We have seen the likes of Shah Rukh Khan’s Raj Mathur before, especially in Aziz Mirza’s films about underdogs who nurture big dreams but are confronted by even bigger hurdles. This time around, the director places his common man hero in an idealised love story that threatens to end in disaster when high-pitched marital discord intervenes.
It doesn’t. Unfortunately, the film does. By the time it reaches its business end, Chalte Chalte sinks into a quagmire of predictable situations, melodramatic contrivances and confrontation scenes that veer out of control.
It begins promisingly enough though. Middle class boy Raj (Shahrukh Khan) owns a transport company. He meets Greece-born fashion designer Priya (Rani Mukherjee) literally by accident, falls for her charms and pursues her all the way to Athens to thwart her plans to marry her childhood sweetheart Sameer (Jas Arora).
Fate plays its hand and the flight is diverted to the picturesque island of Mykonos. That is all Raj needs to make his greatest life-defining move. The forced stopover gives our hero the opportunity to work his magic on the vulnerable lady.
The script sets a reasonable pace as Shahrukh woos Rani – the two stars rustle up a nice groovy rhythm – with a mix of earnestness and tomfoolery.The first half of Chalte Chalte throws up a few comic moments that could go down well with the masses. In a scene that is right up Shahrukh’s alley, the lovers, separated by a fair distance and a lot of noisy traffic, communicate through a co-operative cop. It adds up to some harmless drollery if you can accept a 40-year-old actor as a romantic hero truly, madly, deeply in love with the concept of love.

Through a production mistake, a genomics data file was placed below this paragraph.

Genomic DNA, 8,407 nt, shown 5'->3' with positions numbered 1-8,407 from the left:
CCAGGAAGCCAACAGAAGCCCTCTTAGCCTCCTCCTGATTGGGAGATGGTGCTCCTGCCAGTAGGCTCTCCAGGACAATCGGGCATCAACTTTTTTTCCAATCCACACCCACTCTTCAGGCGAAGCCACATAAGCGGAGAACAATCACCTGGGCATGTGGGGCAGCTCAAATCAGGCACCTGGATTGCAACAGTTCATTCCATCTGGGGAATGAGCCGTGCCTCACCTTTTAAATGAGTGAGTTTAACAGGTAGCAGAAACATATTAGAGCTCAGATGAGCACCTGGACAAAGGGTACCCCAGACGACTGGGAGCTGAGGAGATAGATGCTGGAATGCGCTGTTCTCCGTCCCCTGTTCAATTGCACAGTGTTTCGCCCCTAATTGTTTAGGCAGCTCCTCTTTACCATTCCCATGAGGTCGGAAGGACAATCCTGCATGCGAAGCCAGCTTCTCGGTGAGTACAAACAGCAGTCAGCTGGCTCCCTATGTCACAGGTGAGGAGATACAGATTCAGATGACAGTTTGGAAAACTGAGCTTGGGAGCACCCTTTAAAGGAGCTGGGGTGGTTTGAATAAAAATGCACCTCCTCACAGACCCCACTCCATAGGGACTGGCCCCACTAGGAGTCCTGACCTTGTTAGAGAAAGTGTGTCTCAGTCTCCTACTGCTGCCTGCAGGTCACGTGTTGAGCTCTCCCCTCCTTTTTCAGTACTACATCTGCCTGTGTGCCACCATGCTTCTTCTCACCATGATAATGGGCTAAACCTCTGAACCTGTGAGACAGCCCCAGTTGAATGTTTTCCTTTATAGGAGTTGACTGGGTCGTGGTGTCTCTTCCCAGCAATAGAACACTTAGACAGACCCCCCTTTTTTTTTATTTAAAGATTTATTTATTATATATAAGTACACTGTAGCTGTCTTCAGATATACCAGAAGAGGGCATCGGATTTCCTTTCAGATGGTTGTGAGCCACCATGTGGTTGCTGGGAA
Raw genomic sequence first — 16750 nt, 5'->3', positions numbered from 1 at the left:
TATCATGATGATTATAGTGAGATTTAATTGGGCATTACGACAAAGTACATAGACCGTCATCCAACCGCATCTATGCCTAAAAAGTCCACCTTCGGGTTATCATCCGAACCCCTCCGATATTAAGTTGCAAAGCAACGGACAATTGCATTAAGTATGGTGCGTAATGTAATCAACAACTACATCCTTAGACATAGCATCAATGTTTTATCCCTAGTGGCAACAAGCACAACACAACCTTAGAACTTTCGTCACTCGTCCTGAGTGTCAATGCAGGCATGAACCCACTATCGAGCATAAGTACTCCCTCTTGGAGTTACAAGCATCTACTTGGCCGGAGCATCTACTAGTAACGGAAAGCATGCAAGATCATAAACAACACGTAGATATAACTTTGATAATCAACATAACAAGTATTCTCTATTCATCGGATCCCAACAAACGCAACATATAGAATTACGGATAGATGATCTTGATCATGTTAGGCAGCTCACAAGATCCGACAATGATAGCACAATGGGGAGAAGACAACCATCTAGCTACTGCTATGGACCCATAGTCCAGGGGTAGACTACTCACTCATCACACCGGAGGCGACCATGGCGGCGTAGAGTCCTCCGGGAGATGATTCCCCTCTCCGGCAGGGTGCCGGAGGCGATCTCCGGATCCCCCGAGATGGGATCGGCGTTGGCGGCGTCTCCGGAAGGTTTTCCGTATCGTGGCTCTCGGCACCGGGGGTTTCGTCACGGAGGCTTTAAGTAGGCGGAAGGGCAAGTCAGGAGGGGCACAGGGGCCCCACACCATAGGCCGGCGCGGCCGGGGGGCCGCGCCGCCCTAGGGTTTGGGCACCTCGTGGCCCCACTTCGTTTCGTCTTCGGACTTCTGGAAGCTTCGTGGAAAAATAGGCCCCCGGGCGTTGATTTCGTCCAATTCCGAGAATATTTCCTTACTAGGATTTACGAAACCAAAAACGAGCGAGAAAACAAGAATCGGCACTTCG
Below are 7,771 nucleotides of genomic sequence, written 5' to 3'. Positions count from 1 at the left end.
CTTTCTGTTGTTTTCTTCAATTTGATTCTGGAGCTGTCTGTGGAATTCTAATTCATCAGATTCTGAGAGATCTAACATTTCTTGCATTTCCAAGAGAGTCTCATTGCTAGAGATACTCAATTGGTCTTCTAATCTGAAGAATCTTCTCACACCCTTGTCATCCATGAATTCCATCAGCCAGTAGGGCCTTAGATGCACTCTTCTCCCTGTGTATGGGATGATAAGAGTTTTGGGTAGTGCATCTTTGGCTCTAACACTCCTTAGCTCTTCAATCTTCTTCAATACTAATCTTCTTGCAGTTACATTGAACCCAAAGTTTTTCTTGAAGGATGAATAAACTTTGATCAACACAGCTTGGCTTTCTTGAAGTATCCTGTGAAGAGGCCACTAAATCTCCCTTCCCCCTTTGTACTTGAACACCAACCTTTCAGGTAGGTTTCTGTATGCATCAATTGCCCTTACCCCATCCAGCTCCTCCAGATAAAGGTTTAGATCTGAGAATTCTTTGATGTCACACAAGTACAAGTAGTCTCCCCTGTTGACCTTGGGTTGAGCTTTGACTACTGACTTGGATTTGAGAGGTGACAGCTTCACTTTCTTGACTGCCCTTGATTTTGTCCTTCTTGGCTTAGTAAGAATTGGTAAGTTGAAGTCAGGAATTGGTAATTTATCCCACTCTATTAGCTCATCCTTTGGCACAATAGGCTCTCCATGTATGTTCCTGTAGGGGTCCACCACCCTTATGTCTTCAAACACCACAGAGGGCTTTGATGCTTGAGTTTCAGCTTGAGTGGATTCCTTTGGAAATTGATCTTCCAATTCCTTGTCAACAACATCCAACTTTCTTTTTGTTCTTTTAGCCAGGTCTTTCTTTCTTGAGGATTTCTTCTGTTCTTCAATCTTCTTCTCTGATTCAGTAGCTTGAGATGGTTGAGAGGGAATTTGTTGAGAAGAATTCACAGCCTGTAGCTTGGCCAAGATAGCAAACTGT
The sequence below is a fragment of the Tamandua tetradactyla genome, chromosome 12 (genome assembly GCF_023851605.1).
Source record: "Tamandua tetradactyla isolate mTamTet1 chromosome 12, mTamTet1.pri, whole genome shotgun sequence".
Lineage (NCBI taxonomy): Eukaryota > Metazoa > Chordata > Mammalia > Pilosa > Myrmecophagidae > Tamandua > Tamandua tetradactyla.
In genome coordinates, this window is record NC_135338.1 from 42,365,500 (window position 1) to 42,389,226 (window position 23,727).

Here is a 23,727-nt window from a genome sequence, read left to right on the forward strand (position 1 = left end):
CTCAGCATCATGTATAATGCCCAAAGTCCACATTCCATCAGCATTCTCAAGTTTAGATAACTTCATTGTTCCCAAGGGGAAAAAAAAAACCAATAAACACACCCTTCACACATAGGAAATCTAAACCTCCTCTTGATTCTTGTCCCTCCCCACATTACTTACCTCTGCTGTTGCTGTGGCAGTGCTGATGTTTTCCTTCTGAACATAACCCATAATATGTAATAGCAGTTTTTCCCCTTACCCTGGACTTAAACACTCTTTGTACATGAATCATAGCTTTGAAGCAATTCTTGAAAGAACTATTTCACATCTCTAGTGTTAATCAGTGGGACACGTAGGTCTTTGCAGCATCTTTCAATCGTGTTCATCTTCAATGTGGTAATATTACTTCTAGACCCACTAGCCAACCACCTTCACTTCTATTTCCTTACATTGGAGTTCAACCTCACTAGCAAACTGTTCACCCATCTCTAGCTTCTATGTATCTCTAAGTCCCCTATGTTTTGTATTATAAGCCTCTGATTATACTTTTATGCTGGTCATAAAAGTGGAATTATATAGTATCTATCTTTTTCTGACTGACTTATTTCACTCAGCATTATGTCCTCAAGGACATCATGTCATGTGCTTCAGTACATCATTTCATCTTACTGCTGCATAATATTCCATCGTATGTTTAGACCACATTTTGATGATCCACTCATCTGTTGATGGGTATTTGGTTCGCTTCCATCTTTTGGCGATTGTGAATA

But the love story is only a pretext for the unfolding of a mawkish tale of marital blues that rides on a routine construct of personality clashes, petty misunderstandings, bouts of jealousy, severe heartburns and pangs of guilt.
Raj is a self-made man, a trifle brash and unschooled. Priya is a picture of poise and sophistication. He thrives on spontaneity; she craves for emotional sustenance. The result: They bicker like cats, patch up, fight again, make up, fly off the handle yet again… The rigmarole drags on for too long to be effective.
Be that as it may, Chalte Chalte sustains an acceptable level of competence in most crucial departments. The cinematography by Ashok Mehta has a uniformly translucent quality, the music by Jatin-Lalit and Aadesh Shrivastava and the picturisation of songs are well above average, the characters are by and large grounded in reality and Shahrukh and Rani deliver well-honed performances.Shahrukh revels in scenes that draw upon his high energy levels, while Rani makes the most of the film’s quieter moments, when little gestures all that are needed. Sadly, Chalte Chalte is a film that doesn’t quite add up to the sum of its parts.